Stock futures bounce as stimulus hopes dull recession fears

(Reuters) – U.S. stock index futures jumped about 4% on Tuesday, clawing back dramatic losses recorded a day earlier on rising hopes for coordinated policy easing to avert a global recession from the coronavirus epidemic.

Wall Street’s main indexes plunged more than 7% on Monday – the 11th anniversary of the longest U.S. bull run – as oil prices plummeted following pledges by top producers Saudi Arabia and Russia to increase output in an over-supplied market.

The selloff on Monday was so sharp it triggered trading halts put in place in the wake of 1987’s “Black Monday” crash, with the blue-chip Dow Jones shedding as much as 2,000 points and the indexes slipping toward a bear market.

Markets now await President Donald Trump’s news conference on Tuesday, a day after he promised “major” steps to combat the virus outbreak and said he would discuss a payroll tax cut with congressional Republicans.

“For markets, confidence and, ultimately, economic activity to turn up again, we will need clear evidence that the spread of the virus is being held back sufficiently to allow health systems to cope,” said Holger Schmieding, chief economist at Berenberg.

The number of confirmed virus cases in the United States rose to 668 on Monday, from over 500 a day earlier.

Meanwhile, Italy has been placed under nationwide lockdown until next month and Japan unveiled a $4 billion package to help combat the outbreak.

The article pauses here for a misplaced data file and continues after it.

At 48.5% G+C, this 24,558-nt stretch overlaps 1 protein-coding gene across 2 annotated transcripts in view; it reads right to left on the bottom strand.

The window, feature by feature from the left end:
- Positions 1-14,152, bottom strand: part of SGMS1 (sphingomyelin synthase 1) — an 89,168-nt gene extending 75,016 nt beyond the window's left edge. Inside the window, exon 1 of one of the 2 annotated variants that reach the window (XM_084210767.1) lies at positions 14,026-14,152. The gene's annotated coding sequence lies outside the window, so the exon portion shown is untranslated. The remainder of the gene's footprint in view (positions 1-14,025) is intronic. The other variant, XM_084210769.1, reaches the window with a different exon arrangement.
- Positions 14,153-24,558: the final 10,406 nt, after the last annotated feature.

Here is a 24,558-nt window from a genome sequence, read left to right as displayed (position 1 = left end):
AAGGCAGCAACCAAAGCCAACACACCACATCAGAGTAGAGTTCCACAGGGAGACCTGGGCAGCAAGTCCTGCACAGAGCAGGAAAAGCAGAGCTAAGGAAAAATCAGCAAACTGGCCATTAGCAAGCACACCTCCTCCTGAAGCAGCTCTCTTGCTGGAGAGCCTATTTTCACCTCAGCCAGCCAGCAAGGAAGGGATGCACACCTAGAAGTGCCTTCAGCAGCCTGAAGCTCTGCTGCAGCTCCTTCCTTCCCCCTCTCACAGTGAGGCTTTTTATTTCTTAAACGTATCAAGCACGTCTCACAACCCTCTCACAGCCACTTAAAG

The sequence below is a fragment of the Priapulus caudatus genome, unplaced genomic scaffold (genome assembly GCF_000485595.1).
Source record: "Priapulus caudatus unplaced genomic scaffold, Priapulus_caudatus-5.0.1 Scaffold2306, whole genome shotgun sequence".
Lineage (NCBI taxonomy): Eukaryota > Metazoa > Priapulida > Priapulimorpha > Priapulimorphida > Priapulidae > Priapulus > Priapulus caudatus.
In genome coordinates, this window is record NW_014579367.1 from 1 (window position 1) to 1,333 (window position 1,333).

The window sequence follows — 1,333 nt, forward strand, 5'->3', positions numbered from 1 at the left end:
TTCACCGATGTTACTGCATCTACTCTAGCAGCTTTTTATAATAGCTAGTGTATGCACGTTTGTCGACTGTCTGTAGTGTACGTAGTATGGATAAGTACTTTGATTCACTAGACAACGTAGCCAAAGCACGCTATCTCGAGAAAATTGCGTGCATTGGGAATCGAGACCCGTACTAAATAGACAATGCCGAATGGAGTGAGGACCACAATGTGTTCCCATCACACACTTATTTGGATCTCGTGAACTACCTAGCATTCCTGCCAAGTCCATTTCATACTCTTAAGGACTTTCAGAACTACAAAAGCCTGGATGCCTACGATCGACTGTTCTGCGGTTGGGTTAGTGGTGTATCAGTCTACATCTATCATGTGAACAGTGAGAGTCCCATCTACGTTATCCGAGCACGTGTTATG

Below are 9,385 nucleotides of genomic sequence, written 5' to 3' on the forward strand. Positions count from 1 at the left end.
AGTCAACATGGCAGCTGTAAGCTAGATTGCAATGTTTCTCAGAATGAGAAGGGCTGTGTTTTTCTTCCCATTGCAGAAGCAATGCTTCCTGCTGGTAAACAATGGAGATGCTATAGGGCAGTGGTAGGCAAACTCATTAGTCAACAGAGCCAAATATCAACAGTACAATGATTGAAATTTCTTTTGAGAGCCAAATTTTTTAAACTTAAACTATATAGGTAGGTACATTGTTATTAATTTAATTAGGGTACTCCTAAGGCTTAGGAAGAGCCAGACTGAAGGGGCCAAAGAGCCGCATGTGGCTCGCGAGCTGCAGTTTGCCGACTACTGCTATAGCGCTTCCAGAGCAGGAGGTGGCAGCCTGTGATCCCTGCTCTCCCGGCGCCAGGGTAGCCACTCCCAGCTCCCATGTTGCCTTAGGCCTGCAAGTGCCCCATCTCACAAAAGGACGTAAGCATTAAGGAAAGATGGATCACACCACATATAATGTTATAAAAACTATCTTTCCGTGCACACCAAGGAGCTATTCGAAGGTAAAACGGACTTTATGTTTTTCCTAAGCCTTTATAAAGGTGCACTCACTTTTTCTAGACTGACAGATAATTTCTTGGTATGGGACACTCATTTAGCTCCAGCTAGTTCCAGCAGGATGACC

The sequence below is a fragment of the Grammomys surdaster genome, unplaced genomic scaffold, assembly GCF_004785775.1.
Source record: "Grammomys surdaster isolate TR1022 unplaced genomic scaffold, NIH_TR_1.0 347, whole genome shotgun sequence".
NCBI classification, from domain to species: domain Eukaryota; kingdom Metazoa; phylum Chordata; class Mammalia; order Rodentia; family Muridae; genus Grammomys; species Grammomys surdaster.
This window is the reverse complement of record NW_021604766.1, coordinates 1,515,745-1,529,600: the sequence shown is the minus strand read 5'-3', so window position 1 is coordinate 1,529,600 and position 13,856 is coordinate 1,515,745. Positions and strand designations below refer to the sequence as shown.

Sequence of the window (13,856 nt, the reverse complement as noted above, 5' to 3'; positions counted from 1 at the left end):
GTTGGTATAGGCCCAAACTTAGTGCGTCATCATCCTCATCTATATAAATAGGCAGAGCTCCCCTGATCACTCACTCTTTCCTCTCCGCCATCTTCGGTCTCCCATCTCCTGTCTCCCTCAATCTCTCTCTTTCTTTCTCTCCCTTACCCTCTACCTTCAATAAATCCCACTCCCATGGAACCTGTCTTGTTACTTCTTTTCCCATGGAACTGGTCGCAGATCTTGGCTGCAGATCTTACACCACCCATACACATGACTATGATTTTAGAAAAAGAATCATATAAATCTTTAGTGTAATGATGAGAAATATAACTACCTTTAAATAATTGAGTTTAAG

At 7:30 a.m. ET, Dow e-minis 1YMcv1 were up 947 points, or 3.97%. S&P 500 e-minis EScv1 were up 111.25 points, or 4.05%, and Nasdaq 100 e-minis NQcv1 were up 336.25 points, or 4.23%.

The S&P 500 has not yet posted a one-day gain of 5% in this bull market – which began with the bottoming of the benchmark index on March 9, 2009. The index’s biggest one-day gain in this run so far was 4.959% on Dec. 26, 2018.

Oil also recouped some losses from its biggest one-day decline since the Gulf War in 1991, supported by expectations for a settlement to the price war and potential U.S. output cuts. [O/R]

Oil majors Exxon Mobil Corp (XOM.N) and Chevron Corp (CVX.N) climbed more than 7% in premarket trading, while Occidental Petroleum Corp (OXY.N), Apache Corp (APA.N) and Marathon Oil Corp (MRO.N) jumped between 18% and 25%.

Shares of U.S. banks including Bank of America Corp (BAC.N), Citigroup Inc (C.N), JPMorgan Chase & Co (JPM.N), Goldman Sachs (GS.N), Wells Fargo & Co (WFC.N) and Morgan Stanley (MS.N) were up between 4.7% and 6%.

The S&P banks index .SPXBK fell about 14.2% on Monday, in its worst day since April 2009, as the yield on the U.S. 10-year Treasury US10YT=RR slid to a record low.

Focus will also be on the showdown between Democratic presidential hopefuls Joe Biden and Bernie Sanders in Michigan, following the former vice president’s near sweep on Super Tuesday.

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